Fortunately, Frazier had already persuaded the public to pass a $350,000 bond issue to build Las Vegas High School (now Las Vegas Academy), a school so architecturally memorable that it is now listed on the National Register of Historic Places. She was criticized for building “rooms which will never be used.”
Many wondered if the busy and stern Frazier ever had time for romance. Eva Adams, a pretty young teacher at Las Vegas High School who eventually rose to become director of the U.S. Mint, recalled in an oral history that Frazier did.
“There was a man who had a ranch outside of Beatty, and poor Miss Frazier had great struggles about whether or not to marry this farmer. And when she found out that he, and I’m quoting, ‘hadn’t the gumption to run a pipe from the well into the house,’ she decided that she wasn’t going to marry him,” said Adams.
Frazier retired from the school district in 1946, but couldn’t bring herself to take it easy. She ran for the Nevada Assembly in 1948, lost, then won in 1950. She served in the Legislature for 12 years.
Harley E. Harmon, who began his long career in public life about the same time, remembers her as an effective legislator. Legislation can be passed in Nevada by horsetrading, gladhanding, and a variety of other methods. “Her method was to do her homework,” said Harmon. “She knew to the penny how much money was available, knew by heart how many students would be affected by a bill.”
Her most popular issue was getting a college of some sort in Southern Nevada.
“Getting the college was hard, because Washoe County outnumbered us in the Legislature,” said Harmon. Washoe, home of the University of Nevada, foresaw that a college in Southern Nevada would compete for funds, students, prestige and the loyalty of Nevadans.
In 1955 Frazier persuaded legislators to appropriate $200,000 for a Southern Nevada campus, but they attached a big, fat string. The money would be forthcoming only if Las Vegas raised $100,000 from private sources. R. Guild Gray, the superintendent of schools at that time, chaired the fund-raising effort, with the help of Frazier and Archie Grant. They kicked off the campaign on May 24, 1955, with a one-hour telecast featuring Strip entertainers as well as civic leaders and educators. They exceeded the goal by $35,000, and in April 1956, Frazier was allowed the honor of shoveling out the first spadeful of soil in what would become a junior college and, eventually, UNLV.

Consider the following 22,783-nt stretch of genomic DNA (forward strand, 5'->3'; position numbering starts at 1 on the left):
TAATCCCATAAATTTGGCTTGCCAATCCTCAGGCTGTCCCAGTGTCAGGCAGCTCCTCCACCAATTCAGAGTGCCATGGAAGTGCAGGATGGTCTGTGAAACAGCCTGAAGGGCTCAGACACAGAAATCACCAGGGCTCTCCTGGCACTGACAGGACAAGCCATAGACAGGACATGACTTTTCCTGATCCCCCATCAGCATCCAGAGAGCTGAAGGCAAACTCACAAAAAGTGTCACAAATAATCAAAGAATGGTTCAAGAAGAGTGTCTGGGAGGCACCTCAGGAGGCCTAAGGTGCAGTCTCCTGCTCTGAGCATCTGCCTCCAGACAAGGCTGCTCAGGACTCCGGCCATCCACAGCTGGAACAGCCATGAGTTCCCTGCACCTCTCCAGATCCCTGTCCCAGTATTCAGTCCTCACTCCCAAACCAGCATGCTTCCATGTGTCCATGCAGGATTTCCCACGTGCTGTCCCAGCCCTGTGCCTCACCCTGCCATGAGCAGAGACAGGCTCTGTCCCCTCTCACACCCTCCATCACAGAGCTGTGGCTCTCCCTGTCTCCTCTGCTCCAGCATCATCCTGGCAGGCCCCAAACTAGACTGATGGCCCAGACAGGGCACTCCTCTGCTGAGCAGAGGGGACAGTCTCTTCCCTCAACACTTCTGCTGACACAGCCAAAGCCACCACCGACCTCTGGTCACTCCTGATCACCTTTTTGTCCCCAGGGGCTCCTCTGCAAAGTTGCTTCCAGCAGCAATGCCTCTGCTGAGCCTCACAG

During her last term in the Legislature, Frazier fell and broke her hip while touring Hyde Park Junior High School. It wouldn’t stop Maude Frazier. That same year, when Lt. Gov. Rex Bell died suddenly in office, Gov. Grant Sawyer appointed Frazier as a replacement. She was the first woman to hold the office.
Brent Adams, a Washoe County district judge who grew up in Las Vegas, knew her in those days. “She was up in the Legislature, coming back to testify on an education bill, and Floyd Lamb opposed it. She was hobbling out on crutches and Floyd spoke to her. He said, ‘Sometimes you have to act like a politician.’
“She just whirled around on those crutches, glared at him, and snapped, ‘I didn’t expect you to act like a politician, I expected you to act like a senator.’ ”
Later, she was confined for a time to a wheelchair, and Adams visited her home. “She was frying chicken in her kitchen. She had this bowl of flour set on the floor. She would drop each piece of chicken into the flour, pick it out, and then she would throw it all the way across the room and see if she could hit the frying pan.”
Interviewed by a local newspaper in April 1963, she asked the photographer to let her pose without crutches and asked the reporter not to mention them. “If you ever write about me don’t associate me with these crutches,” she said. “They’re not typical of me and I don’t intend to wear them forever.”
Six weeks later, she died in her sleep. She never liked long speeches, and the Rev. Walter Hanne, presiding over her funeral at First Presbyterian Church, kept it to 15 minutes. Every newspaper columnist and editor in Nevada offered some tribute, but if Maude Frazier can be summed up in words, let them be her own:
“Our schools tend too much to uniformity. We turn out people who know the same things, do the same things, think the same way. Yet it has been the nonconformists, the people who dared to be different … who have contributed most to the world — the Edisons, the Wrights, the Marconis.
“Instead of trying to make people to fit into a certain mold, we should encourage them to furnish their own mold.”
Part I: The Early Years
Part II: Resort Rising
Part III: A City In Full